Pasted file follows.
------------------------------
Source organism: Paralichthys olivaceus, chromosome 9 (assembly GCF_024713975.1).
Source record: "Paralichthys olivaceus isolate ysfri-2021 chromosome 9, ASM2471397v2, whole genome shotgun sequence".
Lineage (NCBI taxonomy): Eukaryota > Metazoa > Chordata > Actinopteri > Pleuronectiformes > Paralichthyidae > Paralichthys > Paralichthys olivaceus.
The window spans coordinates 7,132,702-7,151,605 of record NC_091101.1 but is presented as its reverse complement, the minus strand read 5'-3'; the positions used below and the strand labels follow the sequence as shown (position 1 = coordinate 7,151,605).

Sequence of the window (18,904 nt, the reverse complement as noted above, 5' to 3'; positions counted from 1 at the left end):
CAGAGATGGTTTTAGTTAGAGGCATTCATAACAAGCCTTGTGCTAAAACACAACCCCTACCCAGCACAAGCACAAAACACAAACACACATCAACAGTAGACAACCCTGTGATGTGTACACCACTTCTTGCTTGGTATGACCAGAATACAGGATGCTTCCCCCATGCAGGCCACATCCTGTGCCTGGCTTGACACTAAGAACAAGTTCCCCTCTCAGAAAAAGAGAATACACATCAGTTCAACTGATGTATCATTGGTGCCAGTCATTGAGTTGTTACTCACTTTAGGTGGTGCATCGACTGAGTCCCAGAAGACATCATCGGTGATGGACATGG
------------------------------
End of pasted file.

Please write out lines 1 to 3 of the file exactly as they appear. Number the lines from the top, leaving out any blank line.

Source organism: Paralichthys olivaceus, chromosome 9 (assembly GCF_024713975.1).
Source record: "Paralichthys olivaceus isolate ysfri-2021 chromosome 9, ASM2471397v2, whole genome shotgun sequence".
Lineage (NCBI taxonomy): Eukaryota > Metazoa > Chordata > Actinopteri > Pleuronectiformes > Paralichthyidae > Paralichthys > Paralichthys olivaceus.